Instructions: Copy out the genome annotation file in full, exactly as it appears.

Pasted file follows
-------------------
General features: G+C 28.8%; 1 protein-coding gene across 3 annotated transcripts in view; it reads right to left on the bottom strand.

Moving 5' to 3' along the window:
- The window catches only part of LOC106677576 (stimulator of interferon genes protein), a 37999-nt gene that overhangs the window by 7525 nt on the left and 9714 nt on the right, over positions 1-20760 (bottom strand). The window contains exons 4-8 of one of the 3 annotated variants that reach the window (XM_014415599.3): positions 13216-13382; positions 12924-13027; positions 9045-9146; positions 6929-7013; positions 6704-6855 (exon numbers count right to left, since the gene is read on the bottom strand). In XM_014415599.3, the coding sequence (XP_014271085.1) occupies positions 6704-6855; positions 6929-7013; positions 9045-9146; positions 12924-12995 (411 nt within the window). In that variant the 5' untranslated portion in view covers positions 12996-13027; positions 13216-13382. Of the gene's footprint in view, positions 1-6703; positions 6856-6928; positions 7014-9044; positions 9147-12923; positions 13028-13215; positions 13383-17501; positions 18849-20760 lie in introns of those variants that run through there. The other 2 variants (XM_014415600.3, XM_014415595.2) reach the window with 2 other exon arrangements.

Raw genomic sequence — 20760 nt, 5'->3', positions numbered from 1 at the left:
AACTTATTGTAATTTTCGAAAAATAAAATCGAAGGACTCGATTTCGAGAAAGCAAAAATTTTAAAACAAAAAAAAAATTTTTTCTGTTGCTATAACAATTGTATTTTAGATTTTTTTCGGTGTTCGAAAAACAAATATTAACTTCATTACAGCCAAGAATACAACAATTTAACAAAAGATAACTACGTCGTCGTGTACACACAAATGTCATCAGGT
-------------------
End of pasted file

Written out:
General features: G+C 28.8%; 1 protein-coding gene across 3 annotated transcripts in view; it reads right to left on the bottom strand.

Moving 5' to 3' along the window:
- The window catches only part of LOC106677576 (stimulator of interferon genes protein), a 37999-nt gene that overhangs the window by 7525 nt on the left and 9714 nt on the right, over positions 1-20760 (bottom strand). The window contains exons 4-8 of one of the 3 annotated variants that reach the window (XM_014415599.3): positions 13216-13382; positions 12924-13027; positions 9045-9146; positions 6929-7013; positions 6704-6855 (exon numbers count right to left, since the gene is read on the bottom strand). In XM_014415599.3, the coding sequence (XP_014271085.1) occupies positions 6704-6855; positions 6929-7013; positions 9045-9146; positions 12924-12995 (411 nt within the window). In that variant the 5' untranslated portion in view covers positions 12996-13027; positions 13216-13382. Of the gene's footprint in view, positions 1-6703; positions 6856-6928; positions 7014-9044; positions 9147-12923; positions 13028-13215; positions 13383-17501; positions 18849-20760 lie in introns of those variants that run through there. The other 2 variants (XM_014415600.3, XM_014415595.2) reach the window with 2 other exon arrangements.

Raw genomic sequence — 20760 nt, 5'->3', positions numbered from 1 at the left:
AACTTATTGTAATTTTCGAAAAATAAAATCGAAGGACTCGATTTCGAGAAAGCAAAAATTTTAAAACAAAAAAAAAATTTTTTCTGTTGCTATAACAATTGTATTTTAGATTTTTTTCGGTGTTCGAAAAACAAATATTAACTTCATTACAGCCAAGAATACAACAATTTAACAAAAGATAACTACGTCGTCGTGTACACACAAATGTCATCAGGT